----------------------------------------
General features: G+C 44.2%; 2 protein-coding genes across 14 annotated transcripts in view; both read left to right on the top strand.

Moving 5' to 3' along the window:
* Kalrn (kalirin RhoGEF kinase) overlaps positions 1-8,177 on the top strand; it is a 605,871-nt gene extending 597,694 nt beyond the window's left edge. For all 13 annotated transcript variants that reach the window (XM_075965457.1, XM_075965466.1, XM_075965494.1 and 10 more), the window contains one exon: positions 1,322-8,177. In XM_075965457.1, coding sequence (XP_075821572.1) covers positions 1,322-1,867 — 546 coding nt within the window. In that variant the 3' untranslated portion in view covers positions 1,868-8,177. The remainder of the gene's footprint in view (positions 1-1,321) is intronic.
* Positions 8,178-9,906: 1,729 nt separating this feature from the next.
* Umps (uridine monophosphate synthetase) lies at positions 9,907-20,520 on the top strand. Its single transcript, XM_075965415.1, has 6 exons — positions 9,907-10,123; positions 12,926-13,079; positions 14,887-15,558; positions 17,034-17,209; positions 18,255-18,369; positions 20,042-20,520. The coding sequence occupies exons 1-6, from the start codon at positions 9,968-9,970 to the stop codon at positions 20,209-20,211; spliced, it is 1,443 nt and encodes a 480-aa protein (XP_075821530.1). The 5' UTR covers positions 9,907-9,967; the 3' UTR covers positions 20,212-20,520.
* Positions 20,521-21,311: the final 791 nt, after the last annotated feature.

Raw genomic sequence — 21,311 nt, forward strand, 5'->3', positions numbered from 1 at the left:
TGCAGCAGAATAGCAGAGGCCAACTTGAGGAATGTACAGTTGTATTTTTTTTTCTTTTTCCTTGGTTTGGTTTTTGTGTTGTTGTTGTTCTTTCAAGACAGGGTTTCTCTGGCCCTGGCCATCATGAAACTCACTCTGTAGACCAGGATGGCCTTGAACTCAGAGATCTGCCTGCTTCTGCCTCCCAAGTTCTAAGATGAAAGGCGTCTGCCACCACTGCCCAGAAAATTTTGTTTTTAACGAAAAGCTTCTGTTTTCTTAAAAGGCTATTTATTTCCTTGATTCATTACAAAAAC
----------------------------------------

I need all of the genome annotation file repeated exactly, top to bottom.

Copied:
General features: G+C 44.2%; 2 protein-coding genes across 14 annotated transcripts in view; both read left to right on the top strand.

Moving 5' to 3' along the window:
* Kalrn (kalirin RhoGEF kinase) overlaps positions 1-8,177 on the top strand; it is a 605,871-nt gene extending 597,694 nt beyond the window's left edge. For all 13 annotated transcript variants that reach the window (XM_075965457.1, XM_075965466.1, XM_075965494.1 and 10 more), the window contains one exon: positions 1,322-8,177. In XM_075965457.1, coding sequence (XP_075821572.1) covers positions 1,322-1,867 — 546 coding nt within the window. In that variant the 3' untranslated portion in view covers positions 1,868-8,177. The remainder of the gene's footprint in view (positions 1-1,321) is intronic.
* Positions 8,178-9,906: 1,729 nt separating this feature from the next.
* Umps (uridine monophosphate synthetase) lies at positions 9,907-20,520 on the top strand. Its single transcript, XM_075965415.1, has 6 exons — positions 9,907-10,123; positions 12,926-13,079; positions 14,887-15,558; positions 17,034-17,209; positions 18,255-18,369; positions 20,042-20,520. The coding sequence occupies exons 1-6, from the start codon at positions 9,968-9,970 to the stop codon at positions 20,209-20,211; spliced, it is 1,443 nt and encodes a 480-aa protein (XP_075821530.1). The 5' UTR covers positions 9,907-9,967; the 3' UTR covers positions 20,212-20,520.
* Positions 20,521-21,311: the final 791 nt, after the last annotated feature.

Raw genomic sequence — 21,311 nt, forward strand, 5'->3', positions numbered from 1 at the left:
TGCAGCAGAATAGCAGAGGCCAACTTGAGGAATGTACAGTTGTATTTTTTTTTCTTTTTCCTTGGTTTGGTTTTTGTGTTGTTGTTGTTCTTTCAAGACAGGGTTTCTCTGGCCCTGGCCATCATGAAACTCACTCTGTAGACCAGGATGGCCTTGAACTCAGAGATCTGCCTGCTTCTGCCTCCCAAGTTCTAAGATGAAAGGCGTCTGCCACCACTGCCCAGAAAATTTTGTTTTTAACGAAAAGCTTCTGTTTTCTTAAAAGGCTATTTATTTCCTTGATTCATTACAAAAAC